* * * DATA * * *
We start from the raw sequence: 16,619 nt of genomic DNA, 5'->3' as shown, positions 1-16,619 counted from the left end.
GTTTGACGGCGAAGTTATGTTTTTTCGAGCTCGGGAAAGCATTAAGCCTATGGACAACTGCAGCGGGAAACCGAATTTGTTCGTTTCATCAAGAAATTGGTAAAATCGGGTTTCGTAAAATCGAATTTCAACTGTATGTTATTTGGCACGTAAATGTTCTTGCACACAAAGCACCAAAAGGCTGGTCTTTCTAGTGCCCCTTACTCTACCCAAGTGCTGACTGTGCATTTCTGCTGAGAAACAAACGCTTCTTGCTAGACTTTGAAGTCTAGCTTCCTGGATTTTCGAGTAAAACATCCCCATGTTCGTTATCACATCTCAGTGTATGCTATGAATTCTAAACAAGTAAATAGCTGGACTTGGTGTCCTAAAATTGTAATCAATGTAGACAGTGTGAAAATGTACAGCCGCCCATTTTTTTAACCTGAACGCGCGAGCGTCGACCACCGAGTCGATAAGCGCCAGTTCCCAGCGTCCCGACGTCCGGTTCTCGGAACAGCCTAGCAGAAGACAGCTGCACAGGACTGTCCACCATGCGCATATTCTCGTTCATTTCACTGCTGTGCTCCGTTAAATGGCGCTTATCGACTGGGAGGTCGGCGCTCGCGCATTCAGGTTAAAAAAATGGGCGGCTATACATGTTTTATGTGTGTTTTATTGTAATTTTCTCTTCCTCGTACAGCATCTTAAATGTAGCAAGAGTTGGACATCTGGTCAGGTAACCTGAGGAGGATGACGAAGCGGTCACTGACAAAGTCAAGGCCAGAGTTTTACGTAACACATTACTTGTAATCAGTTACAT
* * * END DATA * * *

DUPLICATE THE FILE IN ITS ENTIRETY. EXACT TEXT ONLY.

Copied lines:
We start from the raw sequence: 16,619 nt of genomic DNA, 5'->3' as shown, positions 1-16,619 counted from the left end.
GTTTGACGGCGAAGTTATGTTTTTTCGAGCTCGGGAAAGCATTAAGCCTATGGACAACTGCAGCGGGAAACCGAATTTGTTCGTTTCATCAAGAAATTGGTAAAATCGGGTTTCGTAAAATCGAATTTCAACTGTATGTTATTTGGCACGTAAATGTTCTTGCACACAAAGCACCAAAAGGCTGGTCTTTCTAGTGCCCCTTACTCTACCCAAGTGCTGACTGTGCATTTCTGCTGAGAAACAAACGCTTCTTGCTAGACTTTGAAGTCTAGCTTCCTGGATTTTCGAGTAAAACATCCCCATGTTCGTTATCACATCTCAGTGTATGCTATGAATTCTAAACAAGTAAATAGCTGGACTTGGTGTCCTAAAATTGTAATCAATGTAGACAGTGTGAAAATGTACAGCCGCCCATTTTTTTAACCTGAACGCGCGAGCGTCGACCACCGAGTCGATAAGCGCCAGTTCCCAGCGTCCCGACGTCCGGTTCTCGGAACAGCCTAGCAGAAGACAGCTGCACAGGACTGTCCACCATGCGCATATTCTCGTTCATTTCACTGCTGTGCTCCGTTAAATGGCGCTTATCGACTGGGAGGTCGGCGCTCGCGCATTCAGGTTAAAAAAATGGGCGGCTATACATGTTTTATGTGTGTTTTATTGTAATTTTCTCTTCCTCGTACAGCATCTTAAATGTAGCAAGAGTTGGACATCTGGTCAGGTAACCTGAGGAGGATGACGAAGCGGTCACTGACAAAGTCAAGGCCAGAGTTTTACGTAACACATTACTTGTAATCAGTTACAT